In his astute and often clever way, Franklin dodged the internal-external issue, knowing full well most house members would not accept the idea of complete colonial autonomy on tax matters, while the colonists would accept nothing less. He hoped repeal would remove the immediate difficulty and parliament would avoid the taxation issue in the future.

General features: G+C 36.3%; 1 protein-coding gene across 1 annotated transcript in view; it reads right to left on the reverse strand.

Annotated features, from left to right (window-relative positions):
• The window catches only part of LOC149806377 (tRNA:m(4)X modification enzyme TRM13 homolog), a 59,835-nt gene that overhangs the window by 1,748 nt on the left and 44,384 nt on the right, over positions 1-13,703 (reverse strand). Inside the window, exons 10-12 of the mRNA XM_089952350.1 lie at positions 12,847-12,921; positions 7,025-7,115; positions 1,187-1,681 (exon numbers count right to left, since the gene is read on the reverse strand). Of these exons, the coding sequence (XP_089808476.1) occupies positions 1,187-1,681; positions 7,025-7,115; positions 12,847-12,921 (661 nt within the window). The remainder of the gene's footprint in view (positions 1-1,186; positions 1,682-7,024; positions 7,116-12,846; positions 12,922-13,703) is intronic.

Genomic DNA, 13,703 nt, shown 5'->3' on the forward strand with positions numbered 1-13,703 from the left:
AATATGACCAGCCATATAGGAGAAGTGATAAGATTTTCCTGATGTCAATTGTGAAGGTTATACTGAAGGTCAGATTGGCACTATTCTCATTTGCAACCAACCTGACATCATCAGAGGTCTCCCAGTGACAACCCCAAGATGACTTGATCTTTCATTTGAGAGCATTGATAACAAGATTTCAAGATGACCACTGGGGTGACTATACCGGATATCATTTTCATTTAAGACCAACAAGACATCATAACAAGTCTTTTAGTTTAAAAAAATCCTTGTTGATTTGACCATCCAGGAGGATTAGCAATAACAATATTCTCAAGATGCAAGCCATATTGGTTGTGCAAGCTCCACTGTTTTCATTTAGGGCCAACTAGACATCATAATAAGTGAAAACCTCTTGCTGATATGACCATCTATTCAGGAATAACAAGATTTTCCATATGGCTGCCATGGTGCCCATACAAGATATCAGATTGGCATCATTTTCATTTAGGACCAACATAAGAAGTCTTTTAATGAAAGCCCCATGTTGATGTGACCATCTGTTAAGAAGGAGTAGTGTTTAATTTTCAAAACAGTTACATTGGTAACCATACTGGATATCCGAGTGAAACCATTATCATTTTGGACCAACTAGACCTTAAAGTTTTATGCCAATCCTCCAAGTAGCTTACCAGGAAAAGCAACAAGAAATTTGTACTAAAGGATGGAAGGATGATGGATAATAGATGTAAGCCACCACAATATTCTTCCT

The first might be the prerogative of the colonial assembly, the other of parliament. Undoubtedly, many seized upon the distinction between "internal-external" as a principle they could accept in the midst of a serious setback and failure. If so, they were helped along by a magnificent presentation by Benjamin Franklin, agent for Pennsylvania, who presented the colonial case to the commons.